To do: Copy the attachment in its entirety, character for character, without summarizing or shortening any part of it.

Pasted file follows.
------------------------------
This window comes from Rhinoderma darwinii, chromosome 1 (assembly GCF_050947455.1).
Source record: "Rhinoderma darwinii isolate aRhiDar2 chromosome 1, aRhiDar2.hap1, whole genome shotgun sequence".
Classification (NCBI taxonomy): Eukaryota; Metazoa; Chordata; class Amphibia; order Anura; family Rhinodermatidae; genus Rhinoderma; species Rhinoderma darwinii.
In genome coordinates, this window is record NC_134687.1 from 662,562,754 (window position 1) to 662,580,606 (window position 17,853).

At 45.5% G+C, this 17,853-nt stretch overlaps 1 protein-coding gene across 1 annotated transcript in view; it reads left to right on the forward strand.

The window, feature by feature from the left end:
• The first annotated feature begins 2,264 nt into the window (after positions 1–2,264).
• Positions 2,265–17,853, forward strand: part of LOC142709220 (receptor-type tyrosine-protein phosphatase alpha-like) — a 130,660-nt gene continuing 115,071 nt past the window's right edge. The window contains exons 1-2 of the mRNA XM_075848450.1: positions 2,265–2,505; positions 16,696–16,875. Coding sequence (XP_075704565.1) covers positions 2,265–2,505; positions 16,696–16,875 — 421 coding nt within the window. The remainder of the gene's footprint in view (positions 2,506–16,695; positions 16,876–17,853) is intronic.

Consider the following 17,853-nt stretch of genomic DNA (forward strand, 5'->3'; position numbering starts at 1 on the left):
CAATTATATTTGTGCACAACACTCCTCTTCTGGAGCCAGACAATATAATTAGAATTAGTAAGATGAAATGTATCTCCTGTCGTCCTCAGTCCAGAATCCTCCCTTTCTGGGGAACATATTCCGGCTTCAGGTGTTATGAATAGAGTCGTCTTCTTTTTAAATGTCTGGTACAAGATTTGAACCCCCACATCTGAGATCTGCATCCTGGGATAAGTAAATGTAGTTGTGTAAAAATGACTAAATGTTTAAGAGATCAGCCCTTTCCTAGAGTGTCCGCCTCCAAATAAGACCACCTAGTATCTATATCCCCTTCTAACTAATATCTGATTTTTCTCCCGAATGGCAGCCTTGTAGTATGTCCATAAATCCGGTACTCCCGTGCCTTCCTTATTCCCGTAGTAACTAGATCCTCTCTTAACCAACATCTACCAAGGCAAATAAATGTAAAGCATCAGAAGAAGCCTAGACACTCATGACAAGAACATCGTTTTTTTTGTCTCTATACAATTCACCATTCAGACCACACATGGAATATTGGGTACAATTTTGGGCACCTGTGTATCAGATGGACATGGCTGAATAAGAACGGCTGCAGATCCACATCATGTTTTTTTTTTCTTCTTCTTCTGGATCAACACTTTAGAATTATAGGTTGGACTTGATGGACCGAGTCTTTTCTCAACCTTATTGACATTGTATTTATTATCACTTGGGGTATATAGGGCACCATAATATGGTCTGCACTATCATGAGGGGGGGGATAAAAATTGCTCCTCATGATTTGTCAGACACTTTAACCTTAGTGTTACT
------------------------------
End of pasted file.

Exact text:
This window comes from Rhinoderma darwinii, chromosome 1 (assembly GCF_050947455.1).
Source record: "Rhinoderma darwinii isolate aRhiDar2 chromosome 1, aRhiDar2.hap1, whole genome shotgun sequence".
Classification (NCBI taxonomy): Eukaryota; Metazoa; Chordata; class Amphibia; order Anura; family Rhinodermatidae; genus Rhinoderma; species Rhinoderma darwinii.
In genome coordinates, this window is record NC_134687.1 from 662,562,754 (window position 1) to 662,580,606 (window position 17,853).

At 45.5% G+C, this 17,853-nt stretch overlaps 1 protein-coding gene across 1 annotated transcript in view; it reads left to right on the forward strand.

The window, feature by feature from the left end:
• The first annotated feature begins 2,264 nt into the window (after positions 1–2,264).
• Positions 2,265–17,853, forward strand: part of LOC142709220 (receptor-type tyrosine-protein phosphatase alpha-like) — a 130,660-nt gene continuing 115,071 nt past the window's right edge. The window contains exons 1-2 of the mRNA XM_075848450.1: positions 2,265–2,505; positions 16,696–16,875. Coding sequence (XP_075704565.1) covers positions 2,265–2,505; positions 16,696–16,875 — 421 coding nt within the window. The remainder of the gene's footprint in view (positions 2,506–16,695; positions 16,876–17,853) is intronic.

Consider the following 17,853-nt stretch of genomic DNA (forward strand, 5'->3'; position numbering starts at 1 on the left):
CAATTATATTTGTGCACAACACTCCTCTTCTGGAGCCAGACAATATAATTAGAATTAGTAAGATGAAATGTATCTCCTGTCGTCCTCAGTCCAGAATCCTCCCTTTCTGGGGAACATATTCCGGCTTCAGGTGTTATGAATAGAGTCGTCTTCTTTTTAAATGTCTGGTACAAGATTTGAACCCCCACATCTGAGATCTGCATCCTGGGATAAGTAAATGTAGTTGTGTAAAAATGACTAAATGTTTAAGAGATCAGCCCTTTCCTAGAGTGTCCGCCTCCAAATAAGACCACCTAGTATCTATATCCCCTTCTAACTAATATCTGATTTTTCTCCCGAATGGCAGCCTTGTAGTATGTCCATAAATCCGGTACTCCCGTGCCTTCCTTATTCCCGTAGTAACTAGATCCTCTCTTAACCAACATCTACCAAGGCAAATAAATGTAAAGCATCAGAAGAAGCCTAGACACTCATGACAAGAACATCGTTTTTTTTGTCTCTATACAATTCACCATTCAGACCACACATGGAATATTGGGTACAATTTTGGGCACCTGTGTATCAGATGGACATGGCTGAATAAGAACGGCTGCAGATCCACATCATGTTTTTTTTTTCTTCTTCTTCTGGATCAACACTTTAGAATTATAGGTTGGACTTGATGGACCGAGTCTTTTCTCAACCTTATTGACATTGTATTTATTATCACTTGGGGTATATAGGGCACCATAATATGGTCTGCACTATCATGAGGGGGGGGATAAAAATTGCTCCTCATGATTTGTCAGACACTTTAACCTTAGTGTTACT